Saturday 2nd April 2016, matinée
As we made our way to the Garrick Theatre for our second in the Kenneth Branagh Theatre Company season, we wondered how we would fare with our severely restricted view seats this time. We had changed things up a little by choosing the opposite side of the theatre in the Grand circle, and as the set of ‘The Painkiller’ consists of two adjoining hotel rooms, occupied by the two central characters, we couldn’t help but play a game of ‘Kenneth or Rob?’. Since we could only see the right half of the stage, surely we would only be able to enjoy one of the performances? The good news is that there is enough adjoining door action to allow a pretty good view, and it didn’t take long to realise that this isn’t the sort of tightly plotted farce where missing a bit of business will ruin your experience of the play, even if we did miss a few laughs along the way.
The Painkiller is adapted by Sean Foley from Francis Veber’s original and has an intriguing set up. Two professionals occupy rooms in a hotel next door to each other – one is a hitman on his final job, to assassinate a famous criminal who is in the courthouse over the road from the hotel, the other, a photographer, is suicidal after being abandoned by his wife. When the photographer causes a commotion by breaking the plumbing in a botched suicide attempt, the hitman realises the only way he will be left in peace to complete his assignment will be to offer to ‘take care of’ the distressed man himself. Sean Foley hit the target with his last West End show as Director, The Ladykillers, but on that occasion he was assisted by Graham Linehan. Would he be able to repeat his success here?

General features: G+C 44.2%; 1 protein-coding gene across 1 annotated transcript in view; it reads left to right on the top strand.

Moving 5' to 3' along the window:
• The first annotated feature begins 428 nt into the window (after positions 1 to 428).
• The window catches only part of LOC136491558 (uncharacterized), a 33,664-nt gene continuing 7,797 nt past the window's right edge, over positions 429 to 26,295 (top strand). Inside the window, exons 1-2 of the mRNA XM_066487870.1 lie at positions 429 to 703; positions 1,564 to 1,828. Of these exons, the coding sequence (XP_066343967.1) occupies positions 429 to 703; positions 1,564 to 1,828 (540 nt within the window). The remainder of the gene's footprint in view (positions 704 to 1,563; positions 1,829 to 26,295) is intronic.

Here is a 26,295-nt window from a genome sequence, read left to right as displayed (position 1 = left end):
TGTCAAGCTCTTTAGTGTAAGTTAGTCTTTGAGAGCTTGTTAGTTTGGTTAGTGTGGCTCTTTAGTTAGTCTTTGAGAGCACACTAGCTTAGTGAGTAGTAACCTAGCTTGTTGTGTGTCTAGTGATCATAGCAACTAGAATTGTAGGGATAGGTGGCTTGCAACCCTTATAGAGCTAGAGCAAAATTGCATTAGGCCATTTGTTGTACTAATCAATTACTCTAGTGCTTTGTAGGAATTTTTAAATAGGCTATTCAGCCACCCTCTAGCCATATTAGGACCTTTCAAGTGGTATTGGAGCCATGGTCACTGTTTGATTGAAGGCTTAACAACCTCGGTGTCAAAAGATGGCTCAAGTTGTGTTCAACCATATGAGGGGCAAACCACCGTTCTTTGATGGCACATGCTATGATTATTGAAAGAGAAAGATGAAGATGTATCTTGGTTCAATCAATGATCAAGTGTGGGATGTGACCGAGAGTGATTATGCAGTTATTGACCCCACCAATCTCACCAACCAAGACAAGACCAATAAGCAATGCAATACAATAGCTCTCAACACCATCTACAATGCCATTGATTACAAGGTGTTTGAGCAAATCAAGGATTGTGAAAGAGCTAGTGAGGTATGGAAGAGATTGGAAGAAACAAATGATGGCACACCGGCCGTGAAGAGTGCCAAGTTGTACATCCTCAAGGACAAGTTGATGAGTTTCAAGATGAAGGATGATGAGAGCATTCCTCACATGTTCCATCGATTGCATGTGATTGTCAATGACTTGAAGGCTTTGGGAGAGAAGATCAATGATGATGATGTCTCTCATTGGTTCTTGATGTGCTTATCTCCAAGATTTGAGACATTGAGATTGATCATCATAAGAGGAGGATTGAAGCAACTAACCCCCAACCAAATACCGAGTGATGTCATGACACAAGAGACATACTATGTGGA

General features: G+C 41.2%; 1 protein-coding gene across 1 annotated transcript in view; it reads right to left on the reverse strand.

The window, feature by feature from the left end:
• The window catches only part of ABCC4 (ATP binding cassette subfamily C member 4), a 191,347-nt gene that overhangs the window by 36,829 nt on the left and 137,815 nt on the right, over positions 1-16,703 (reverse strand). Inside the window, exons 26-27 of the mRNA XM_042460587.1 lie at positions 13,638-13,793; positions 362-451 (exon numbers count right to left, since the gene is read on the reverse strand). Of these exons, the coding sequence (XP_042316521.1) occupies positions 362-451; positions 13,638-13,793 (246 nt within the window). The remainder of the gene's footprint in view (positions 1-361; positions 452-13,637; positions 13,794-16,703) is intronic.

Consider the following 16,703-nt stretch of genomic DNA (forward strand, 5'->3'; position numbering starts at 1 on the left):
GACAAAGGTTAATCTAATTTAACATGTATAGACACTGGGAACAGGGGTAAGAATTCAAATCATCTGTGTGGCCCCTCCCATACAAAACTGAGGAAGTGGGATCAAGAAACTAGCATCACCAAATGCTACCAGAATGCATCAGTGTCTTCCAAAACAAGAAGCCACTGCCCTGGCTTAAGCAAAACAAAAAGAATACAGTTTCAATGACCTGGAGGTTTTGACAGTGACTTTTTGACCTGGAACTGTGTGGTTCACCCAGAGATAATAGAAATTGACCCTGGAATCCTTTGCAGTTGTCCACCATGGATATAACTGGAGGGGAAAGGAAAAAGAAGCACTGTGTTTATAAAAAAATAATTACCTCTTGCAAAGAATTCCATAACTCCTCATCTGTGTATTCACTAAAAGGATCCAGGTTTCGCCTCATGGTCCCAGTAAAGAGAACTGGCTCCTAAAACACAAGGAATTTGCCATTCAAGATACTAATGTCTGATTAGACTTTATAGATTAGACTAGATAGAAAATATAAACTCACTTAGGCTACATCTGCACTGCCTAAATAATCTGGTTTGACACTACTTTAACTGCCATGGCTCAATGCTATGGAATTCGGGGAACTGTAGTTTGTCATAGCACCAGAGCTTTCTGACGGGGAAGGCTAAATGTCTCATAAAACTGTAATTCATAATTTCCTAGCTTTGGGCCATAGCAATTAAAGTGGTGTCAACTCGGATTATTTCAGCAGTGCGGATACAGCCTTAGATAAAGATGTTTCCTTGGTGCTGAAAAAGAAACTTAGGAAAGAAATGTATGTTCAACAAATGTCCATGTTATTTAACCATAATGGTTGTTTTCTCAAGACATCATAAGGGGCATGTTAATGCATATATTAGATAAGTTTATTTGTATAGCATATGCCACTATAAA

We can see why Kenneth Branagh wanted to include this play in his new season. He is able to let rip and show off his technical prowess, with that famous vocal dexterity, and a wide-ranging talent for slapstick and silliness, which contrasts nicely with his steely hitman persona. As he descends from ruthless killer to gibbering wreck courtesy of some overly strong horse tranquilizer, it is a joy to see the inner conflict play out as the willing spirit is repeatedly let down by the ever weaker flesh.
Rob Brydon uses his legendary loquaciousness to excellent effect too. Self absorbed and passive-aggressive, we can see why his wife left him for another man who turns out to be obnoxious and arrogant in equal measure, and why the hitman is all to happy to assist him with his suicide. Our only comment would be that while he has a brilliant line in the kind of shallow, brain-numbing, running commentary that drives everyone to distraction, Brydon doesn’t quite convince as a loser.
Ultimately, the show is not only less than the sum of its parts, some of the parts themselves were defective. The plot is paper-thin, which in itself wouldn’t be a problem if it wasn’t overburdened with a vast amount of extraneous business. The situation is so surreal that it is very difficult to give it the weight of familiarity which makes for really visceral comedy. Somehow we were just in the wrong mental place to enjoy the silliness. And the comedy is certainly that. We suspect that even schoolboys might turn their noses up at the endless disrobing, contrived sexual shenanigans and over-choreographed violence. The issue is not so much that the action is implausible in itself, but that the plot doesn’t really have an internal logic driving it.
Of course there are moments of hilarity, and Mark Hadfield leads the supporting cast with relentless comic energy in his role of the hotel concierge Vincent. Overall, though, it felt as though a cast (and Director) this talented should have had material that better enabled them to show off their talents.